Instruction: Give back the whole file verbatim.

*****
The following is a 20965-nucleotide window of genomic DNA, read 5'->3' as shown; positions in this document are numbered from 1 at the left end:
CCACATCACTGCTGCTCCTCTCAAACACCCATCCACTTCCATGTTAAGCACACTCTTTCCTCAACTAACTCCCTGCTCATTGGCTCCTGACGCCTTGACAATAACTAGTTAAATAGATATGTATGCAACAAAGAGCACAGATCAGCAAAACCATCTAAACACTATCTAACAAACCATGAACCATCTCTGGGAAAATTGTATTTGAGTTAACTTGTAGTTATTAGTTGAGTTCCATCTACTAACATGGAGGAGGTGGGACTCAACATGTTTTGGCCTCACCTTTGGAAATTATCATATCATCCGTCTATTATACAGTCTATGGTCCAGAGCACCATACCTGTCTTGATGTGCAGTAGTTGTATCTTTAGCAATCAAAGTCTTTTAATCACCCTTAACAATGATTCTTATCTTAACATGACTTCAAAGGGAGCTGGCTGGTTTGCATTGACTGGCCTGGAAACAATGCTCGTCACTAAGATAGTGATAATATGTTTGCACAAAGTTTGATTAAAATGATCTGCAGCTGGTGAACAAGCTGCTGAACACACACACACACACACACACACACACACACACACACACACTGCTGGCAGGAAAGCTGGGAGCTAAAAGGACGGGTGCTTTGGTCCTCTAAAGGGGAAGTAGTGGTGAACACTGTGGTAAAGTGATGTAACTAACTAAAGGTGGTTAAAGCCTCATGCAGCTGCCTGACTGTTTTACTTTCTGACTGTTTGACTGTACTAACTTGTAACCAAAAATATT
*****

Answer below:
The following is a 20965-nucleotide window of genomic DNA, read 5'->3' as shown; positions in this document are numbered from 1 at the left end:
CCACATCACTGCTGCTCCTCTCAAACACCCATCCACTTCCATGTTAAGCACACTCTTTCCTCAACTAACTCCCTGCTCATTGGCTCCTGACGCCTTGACAATAACTAGTTAAATAGATATGTATGCAACAAAGAGCACAGATCAGCAAAACCATCTAAACACTATCTAACAAACCATGAACCATCTCTGGGAAAATTGTATTTGAGTTAACTTGTAGTTATTAGTTGAGTTCCATCTACTAACATGGAGGAGGTGGGACTCAACATGTTTTGGCCTCACCTTTGGAAATTATCATATCATCCGTCTATTATACAGTCTATGGTCCAGAGCACCATACCTGTCTTGATGTGCAGTAGTTGTATCTTTAGCAATCAAAGTCTTTTAATCACCCTTAACAATGATTCTTATCTTAACATGACTTCAAAGGGAGCTGGCTGGTTTGCATTGACTGGCCTGGAAACAATGCTCGTCACTAAGATAGTGATAATATGTTTGCACAAAGTTTGATTAAAATGATCTGCAGCTGGTGAACAAGCTGCTGAACACACACACACACACACACACACACACACACACACACACACTGCTGGCAGGAAAGCTGGGAGCTAAAAGGACGGGTGCTTTGGTCCTCTAAAGGGGAAGTAGTGGTGAACACTGTGGTAAAGTGATGTAACTAACTAAAGGTGGTTAAAGCCTCATGCAGCTGCCTGACTGTTTTACTTTCTGACTGTTTGACTGTACTAACTTGTAACCAAAAATATT